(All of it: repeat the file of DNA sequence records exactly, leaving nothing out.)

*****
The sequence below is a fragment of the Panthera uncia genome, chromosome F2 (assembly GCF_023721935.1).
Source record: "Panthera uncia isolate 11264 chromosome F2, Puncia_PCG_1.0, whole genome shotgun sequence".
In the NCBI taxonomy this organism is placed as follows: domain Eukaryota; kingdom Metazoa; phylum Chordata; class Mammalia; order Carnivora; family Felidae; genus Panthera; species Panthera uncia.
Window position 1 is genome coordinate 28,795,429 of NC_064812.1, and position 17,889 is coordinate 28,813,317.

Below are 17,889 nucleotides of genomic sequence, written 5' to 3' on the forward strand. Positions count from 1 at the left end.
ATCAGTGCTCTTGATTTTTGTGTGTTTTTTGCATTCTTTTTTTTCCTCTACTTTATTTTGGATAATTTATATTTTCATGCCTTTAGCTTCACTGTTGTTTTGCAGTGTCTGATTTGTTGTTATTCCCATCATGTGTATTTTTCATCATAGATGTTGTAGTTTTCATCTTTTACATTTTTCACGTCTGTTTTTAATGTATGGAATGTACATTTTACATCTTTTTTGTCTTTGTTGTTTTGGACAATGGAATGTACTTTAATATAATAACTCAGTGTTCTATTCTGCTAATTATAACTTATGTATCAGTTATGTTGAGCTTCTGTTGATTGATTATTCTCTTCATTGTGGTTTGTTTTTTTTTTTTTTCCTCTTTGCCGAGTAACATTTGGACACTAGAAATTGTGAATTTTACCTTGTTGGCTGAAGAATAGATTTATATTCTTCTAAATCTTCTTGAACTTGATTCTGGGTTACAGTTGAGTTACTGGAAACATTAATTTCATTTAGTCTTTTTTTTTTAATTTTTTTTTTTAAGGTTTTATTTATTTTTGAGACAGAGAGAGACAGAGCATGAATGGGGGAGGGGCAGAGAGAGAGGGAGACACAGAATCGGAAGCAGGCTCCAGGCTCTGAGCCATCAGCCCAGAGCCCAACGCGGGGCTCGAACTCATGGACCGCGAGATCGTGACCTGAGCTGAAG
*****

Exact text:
The sequence below is a fragment of the Panthera uncia genome, chromosome F2 (assembly GCF_023721935.1).
Source record: "Panthera uncia isolate 11264 chromosome F2, Puncia_PCG_1.0, whole genome shotgun sequence".
In the NCBI taxonomy this organism is placed as follows: domain Eukaryota; kingdom Metazoa; phylum Chordata; class Mammalia; order Carnivora; family Felidae; genus Panthera; species Panthera uncia.
Window position 1 is genome coordinate 28,795,429 of NC_064812.1, and position 17,889 is coordinate 28,813,317.

Below are 17,889 nucleotides of genomic sequence, written 5' to 3' on the forward strand. Positions count from 1 at the left end.
ATCAGTGCTCTTGATTTTTGTGTGTTTTTTGCATTCTTTTTTTTCCTCTACTTTATTTTGGATAATTTATATTTTCATGCCTTTAGCTTCACTGTTGTTTTGCAGTGTCTGATTTGTTGTTATTCCCATCATGTGTATTTTTCATCATAGATGTTGTAGTTTTCATCTTTTACATTTTTCACGTCTGTTTTTAATGTATGGAATGTACATTTTACATCTTTTTTGTCTTTGTTGTTTTGGACAATGGAATGTACTTTAATATAATAACTCAGTGTTCTATTCTGCTAATTATAACTTATGTATCAGTTATGTTGAGCTTCTGTTGATTGATTATTCTCTTCATTGTGGTTTGTTTTTTTTTTTTTTCCTCTTTGCCGAGTAACATTTGGACACTAGAAATTGTGAATTTTACCTTGTTGGCTGAAGAATAGATTTATATTCTTCTAAATCTTCTTGAACTTGATTCTGGGTTACAGTTGAGTTACTGGAAACATTAATTTCATTTAGTCTTTTTTTTTTAATTTTTTTTTTTAAGGTTTTATTTATTTTTGAGACAGAGAGAGACAGAGCATGAATGGGGGAGGGGCAGAGAGAGAGGGAGACACAGAATCGGAAGCAGGCTCCAGGCTCTGAGCCATCAGCCCAGAGCCCAACGCGGGGCTCGAACTCATGGACCGCGAGATCGTGACCTGAGCTGAAG